I just saw a post on Linkedin by a lady who works in software helping retail and industrial sectors and in rang true with me, she listed what she does and doesn’t like about what people do on Linkedin – a few of these points fell heavily into what I do and don’t like too and also what I do and don’t recommend for my clients who use me for social media training and social media management.

This made me decide to create my very own “What I hate on Linkedin” blog post, so here it is;

  • I hate it when people send a connection request with no note telling me who they are or why they would like to connect (if you do include a personalised message you’ll have a far higher response rate!)
  • I hate it when people respond to my query about their connection request with a long sales pitch which has clearly been copied and pasted and shows that they have not even taken a second to look at my profile on Linkedin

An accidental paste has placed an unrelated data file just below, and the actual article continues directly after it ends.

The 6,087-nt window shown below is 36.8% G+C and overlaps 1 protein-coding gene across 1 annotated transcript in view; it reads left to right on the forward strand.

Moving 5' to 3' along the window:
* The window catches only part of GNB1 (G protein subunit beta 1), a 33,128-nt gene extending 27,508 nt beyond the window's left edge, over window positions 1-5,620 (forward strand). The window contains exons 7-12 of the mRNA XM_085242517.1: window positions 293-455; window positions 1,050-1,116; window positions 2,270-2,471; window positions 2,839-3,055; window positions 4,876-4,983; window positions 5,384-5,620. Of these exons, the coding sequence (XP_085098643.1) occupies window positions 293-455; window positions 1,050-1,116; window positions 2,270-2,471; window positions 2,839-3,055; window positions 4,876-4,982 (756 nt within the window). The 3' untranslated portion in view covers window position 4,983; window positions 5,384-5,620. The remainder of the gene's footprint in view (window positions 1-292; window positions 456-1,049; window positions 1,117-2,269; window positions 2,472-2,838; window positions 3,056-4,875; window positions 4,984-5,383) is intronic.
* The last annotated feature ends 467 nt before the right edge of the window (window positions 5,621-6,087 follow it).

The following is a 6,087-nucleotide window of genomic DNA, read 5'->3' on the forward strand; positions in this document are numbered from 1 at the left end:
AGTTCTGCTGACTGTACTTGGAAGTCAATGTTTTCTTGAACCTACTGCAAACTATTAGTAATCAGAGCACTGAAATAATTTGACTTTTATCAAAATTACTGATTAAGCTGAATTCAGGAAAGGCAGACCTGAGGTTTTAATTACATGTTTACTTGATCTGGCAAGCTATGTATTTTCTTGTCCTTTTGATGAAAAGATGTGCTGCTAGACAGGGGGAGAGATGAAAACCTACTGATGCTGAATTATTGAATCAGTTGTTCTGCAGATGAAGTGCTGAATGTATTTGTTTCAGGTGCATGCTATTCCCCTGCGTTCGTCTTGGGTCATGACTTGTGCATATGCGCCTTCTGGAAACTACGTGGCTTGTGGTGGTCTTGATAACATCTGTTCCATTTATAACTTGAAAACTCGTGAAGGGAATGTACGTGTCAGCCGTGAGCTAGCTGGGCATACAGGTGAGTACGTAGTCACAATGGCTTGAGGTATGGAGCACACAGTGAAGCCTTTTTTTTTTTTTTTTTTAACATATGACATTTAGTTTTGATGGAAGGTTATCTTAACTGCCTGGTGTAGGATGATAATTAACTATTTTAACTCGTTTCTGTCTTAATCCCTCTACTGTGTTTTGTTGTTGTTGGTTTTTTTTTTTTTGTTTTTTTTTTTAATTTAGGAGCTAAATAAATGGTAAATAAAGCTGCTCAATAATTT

• I hate it when people post boring posts on Linkedin; it’s a business social media site so why not be social? The clue is kind of in the title is it not?
  • I hate it when people think it is the ‘new trend’ of putting one word on each sentence so you have to click to read more; while I sometimes may click to read more, I find I am quickly bored by the post and would rather the person just spits out what they want to say.
  • I hate it when people have clearly made up (as well as copying and pasting other peoples made up) stories that sell them as a wonderful person; offering a random stranger a job just because they seemed nice in the street, giving a homeless person a house or adopting 500 children to their own home because ‘it was the right thing to do’. While I encourage people to tell their story, I encourage people to tell their REAL story.

I am not alone in this thought process, many of your target audience and connections will feel the same way – use Linkedin to be social, to engage with your target audience and to grow and work on relationships with your connections while gaining new connections that you want to network with.

Linkedin is not a numbers game; it doesn’t matter how many connections you have or how many views you get of a post – what matters is how you come across and what others think of you when you are posting on Linkedin.